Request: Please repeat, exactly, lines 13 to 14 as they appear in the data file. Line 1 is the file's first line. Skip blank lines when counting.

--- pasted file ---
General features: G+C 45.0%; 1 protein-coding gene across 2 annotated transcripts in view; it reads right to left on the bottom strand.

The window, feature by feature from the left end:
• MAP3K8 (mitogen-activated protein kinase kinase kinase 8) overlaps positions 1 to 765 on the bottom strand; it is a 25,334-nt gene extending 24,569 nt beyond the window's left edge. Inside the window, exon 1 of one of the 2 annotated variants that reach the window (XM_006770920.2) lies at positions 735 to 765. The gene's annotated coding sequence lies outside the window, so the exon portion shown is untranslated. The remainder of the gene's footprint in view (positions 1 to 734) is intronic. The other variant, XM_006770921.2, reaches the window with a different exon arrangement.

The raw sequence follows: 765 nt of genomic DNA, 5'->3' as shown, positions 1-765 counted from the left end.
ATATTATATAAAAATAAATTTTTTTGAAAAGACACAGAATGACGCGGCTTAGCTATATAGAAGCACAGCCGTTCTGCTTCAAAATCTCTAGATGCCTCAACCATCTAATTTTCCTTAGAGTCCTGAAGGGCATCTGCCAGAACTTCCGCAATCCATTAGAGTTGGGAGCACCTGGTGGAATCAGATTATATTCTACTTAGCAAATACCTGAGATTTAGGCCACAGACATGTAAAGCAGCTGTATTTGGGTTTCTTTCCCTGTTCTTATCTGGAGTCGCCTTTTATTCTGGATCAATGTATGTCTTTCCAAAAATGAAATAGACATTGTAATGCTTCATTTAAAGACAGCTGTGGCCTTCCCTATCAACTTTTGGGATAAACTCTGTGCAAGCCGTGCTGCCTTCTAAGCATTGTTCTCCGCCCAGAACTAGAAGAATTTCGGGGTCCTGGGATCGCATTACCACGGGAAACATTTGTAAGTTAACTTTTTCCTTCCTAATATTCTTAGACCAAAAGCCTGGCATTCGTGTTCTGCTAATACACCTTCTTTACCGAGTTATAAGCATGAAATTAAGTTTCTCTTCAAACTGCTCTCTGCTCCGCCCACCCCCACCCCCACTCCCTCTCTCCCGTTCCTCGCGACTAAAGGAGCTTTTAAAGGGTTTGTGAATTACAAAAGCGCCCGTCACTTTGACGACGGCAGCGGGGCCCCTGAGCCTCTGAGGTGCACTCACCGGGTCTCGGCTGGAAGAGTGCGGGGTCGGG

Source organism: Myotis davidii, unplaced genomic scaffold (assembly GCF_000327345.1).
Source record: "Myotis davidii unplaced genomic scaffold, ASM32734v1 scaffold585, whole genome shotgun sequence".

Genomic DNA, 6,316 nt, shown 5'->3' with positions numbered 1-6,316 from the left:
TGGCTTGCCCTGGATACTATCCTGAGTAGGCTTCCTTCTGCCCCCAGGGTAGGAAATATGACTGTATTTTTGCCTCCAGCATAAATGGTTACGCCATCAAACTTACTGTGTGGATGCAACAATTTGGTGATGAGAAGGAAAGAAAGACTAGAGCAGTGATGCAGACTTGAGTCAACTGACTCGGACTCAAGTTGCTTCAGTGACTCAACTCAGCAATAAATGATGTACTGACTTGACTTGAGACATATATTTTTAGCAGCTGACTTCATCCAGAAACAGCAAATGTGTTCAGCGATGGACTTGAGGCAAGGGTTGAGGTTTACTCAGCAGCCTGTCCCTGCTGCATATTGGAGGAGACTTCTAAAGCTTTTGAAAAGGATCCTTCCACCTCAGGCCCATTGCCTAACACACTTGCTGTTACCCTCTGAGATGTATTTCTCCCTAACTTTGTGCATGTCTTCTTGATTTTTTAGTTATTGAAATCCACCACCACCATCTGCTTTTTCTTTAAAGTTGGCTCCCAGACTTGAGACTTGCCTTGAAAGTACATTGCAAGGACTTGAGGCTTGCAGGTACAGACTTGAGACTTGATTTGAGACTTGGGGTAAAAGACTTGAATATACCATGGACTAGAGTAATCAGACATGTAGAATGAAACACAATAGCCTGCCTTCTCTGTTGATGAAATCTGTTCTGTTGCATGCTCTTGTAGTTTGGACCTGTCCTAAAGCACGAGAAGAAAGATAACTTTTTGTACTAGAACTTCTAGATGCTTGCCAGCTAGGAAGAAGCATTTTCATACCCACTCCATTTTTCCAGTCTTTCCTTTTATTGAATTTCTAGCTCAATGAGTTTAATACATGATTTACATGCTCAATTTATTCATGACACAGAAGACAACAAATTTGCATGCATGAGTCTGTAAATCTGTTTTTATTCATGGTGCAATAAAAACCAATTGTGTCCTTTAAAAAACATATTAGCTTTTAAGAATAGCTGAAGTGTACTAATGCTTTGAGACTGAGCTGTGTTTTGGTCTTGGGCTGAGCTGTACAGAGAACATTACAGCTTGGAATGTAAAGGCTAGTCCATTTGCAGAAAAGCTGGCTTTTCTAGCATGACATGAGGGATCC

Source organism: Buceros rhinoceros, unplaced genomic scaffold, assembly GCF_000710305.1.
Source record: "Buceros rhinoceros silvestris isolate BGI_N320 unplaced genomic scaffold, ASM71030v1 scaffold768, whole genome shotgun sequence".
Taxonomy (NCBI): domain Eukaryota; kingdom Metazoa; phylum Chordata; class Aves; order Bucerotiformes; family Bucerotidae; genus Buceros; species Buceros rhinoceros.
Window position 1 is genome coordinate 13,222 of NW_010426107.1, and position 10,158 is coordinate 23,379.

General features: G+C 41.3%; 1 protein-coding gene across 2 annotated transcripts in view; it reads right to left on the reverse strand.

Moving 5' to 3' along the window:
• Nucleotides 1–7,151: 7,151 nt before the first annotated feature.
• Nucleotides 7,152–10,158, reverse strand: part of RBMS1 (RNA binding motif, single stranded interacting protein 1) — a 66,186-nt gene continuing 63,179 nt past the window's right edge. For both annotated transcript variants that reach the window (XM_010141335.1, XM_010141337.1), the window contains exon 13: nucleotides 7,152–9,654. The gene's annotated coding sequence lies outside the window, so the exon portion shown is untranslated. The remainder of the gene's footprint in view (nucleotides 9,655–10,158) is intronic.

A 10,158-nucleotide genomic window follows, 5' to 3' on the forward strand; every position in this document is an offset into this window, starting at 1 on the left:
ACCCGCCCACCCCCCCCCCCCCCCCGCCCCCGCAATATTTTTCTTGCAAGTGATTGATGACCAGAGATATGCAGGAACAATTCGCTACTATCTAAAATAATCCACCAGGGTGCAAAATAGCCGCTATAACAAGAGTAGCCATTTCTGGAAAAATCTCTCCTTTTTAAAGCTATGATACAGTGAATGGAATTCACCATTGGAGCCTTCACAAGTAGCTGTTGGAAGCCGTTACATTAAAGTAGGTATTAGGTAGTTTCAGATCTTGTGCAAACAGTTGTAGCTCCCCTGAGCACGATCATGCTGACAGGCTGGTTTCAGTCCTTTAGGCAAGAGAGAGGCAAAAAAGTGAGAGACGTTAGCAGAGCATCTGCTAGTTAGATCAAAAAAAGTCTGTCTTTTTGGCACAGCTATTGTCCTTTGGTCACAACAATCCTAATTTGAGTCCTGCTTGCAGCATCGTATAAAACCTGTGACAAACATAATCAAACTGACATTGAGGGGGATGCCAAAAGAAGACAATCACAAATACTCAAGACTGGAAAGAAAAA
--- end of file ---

Window position 1 is genome coordinate 13,222 of NW_010426107.1, and position 10,158 is coordinate 23,379.

General features: G+C 41.3%; 1 protein-coding gene across 2 annotated transcripts in view; it reads right to left on the reverse strand.